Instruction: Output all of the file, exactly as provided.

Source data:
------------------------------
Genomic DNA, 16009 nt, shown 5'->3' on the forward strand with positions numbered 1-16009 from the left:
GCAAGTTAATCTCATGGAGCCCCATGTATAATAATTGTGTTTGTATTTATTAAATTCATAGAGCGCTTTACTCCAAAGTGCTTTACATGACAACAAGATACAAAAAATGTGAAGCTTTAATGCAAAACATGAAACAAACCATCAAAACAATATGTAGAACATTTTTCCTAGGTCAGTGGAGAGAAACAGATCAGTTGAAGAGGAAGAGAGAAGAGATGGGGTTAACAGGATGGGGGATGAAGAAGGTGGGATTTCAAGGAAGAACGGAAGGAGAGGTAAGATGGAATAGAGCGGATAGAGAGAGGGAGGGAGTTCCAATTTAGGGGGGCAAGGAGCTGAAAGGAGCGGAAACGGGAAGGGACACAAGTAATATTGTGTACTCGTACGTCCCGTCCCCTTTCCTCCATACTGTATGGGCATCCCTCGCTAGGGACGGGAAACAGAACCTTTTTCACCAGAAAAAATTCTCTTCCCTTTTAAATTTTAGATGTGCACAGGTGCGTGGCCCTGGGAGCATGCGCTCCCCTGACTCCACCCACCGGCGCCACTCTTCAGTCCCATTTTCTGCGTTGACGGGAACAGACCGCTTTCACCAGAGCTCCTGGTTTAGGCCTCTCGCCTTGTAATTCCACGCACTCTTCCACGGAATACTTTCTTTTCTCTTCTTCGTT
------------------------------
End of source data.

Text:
Genomic DNA, 16009 nt, shown 5'->3' on the forward strand with positions numbered 1-16009 from the left:
GCAAGTTAATCTCATGGAGCCCCATGTATAATAATTGTGTTTGTATTTATTAAATTCATAGAGCGCTTTACTCCAAAGTGCTTTACATGACAACAAGATACAAAAAATGTGAAGCTTTAATGCAAAACATGAAACAAACCATCAAAACAATATGTAGAACATTTTTCCTAGGTCAGTGGAGAGAAACAGATCAGTTGAAGAGGAAGAGAGAAGAGATGGGGTTAACAGGATGGGGGATGAAGAAGGTGGGATTTCAAGGAAGAACGGAAGGAGAGGTAAGATGGAATAGAGCGGATAGAGAGAGGGAGGGAGTTCCAATTTAGGGGGGCAAGGAGCTGAAAGGAGCGGAAACGGGAAGGGACACAAGTAATATTGTGTACTCGTACGTCCCGTCCCCTTTCCTCCATACTGTATGGGCATCCCTCGCTAGGGACGGGAAACAGAACCTTTTTCACCAGAAAAAATTCTCTTCCCTTTTAAATTTTAGATGTGCACAGGTGCGTGGCCCTGGGAGCATGCGCTCCCCTGACTCCACCCACCGGCGCCACTCTTCAGTCCCATTTTCTGCGTTGACGGGAACAGACCGCTTTCACCAGAGCTCCTGGTTTAGGCCTCTCGCCTTGTAATTCCACGCACTCTTCCACGGAATACTTTCTTTTCTCTTCTTCGTT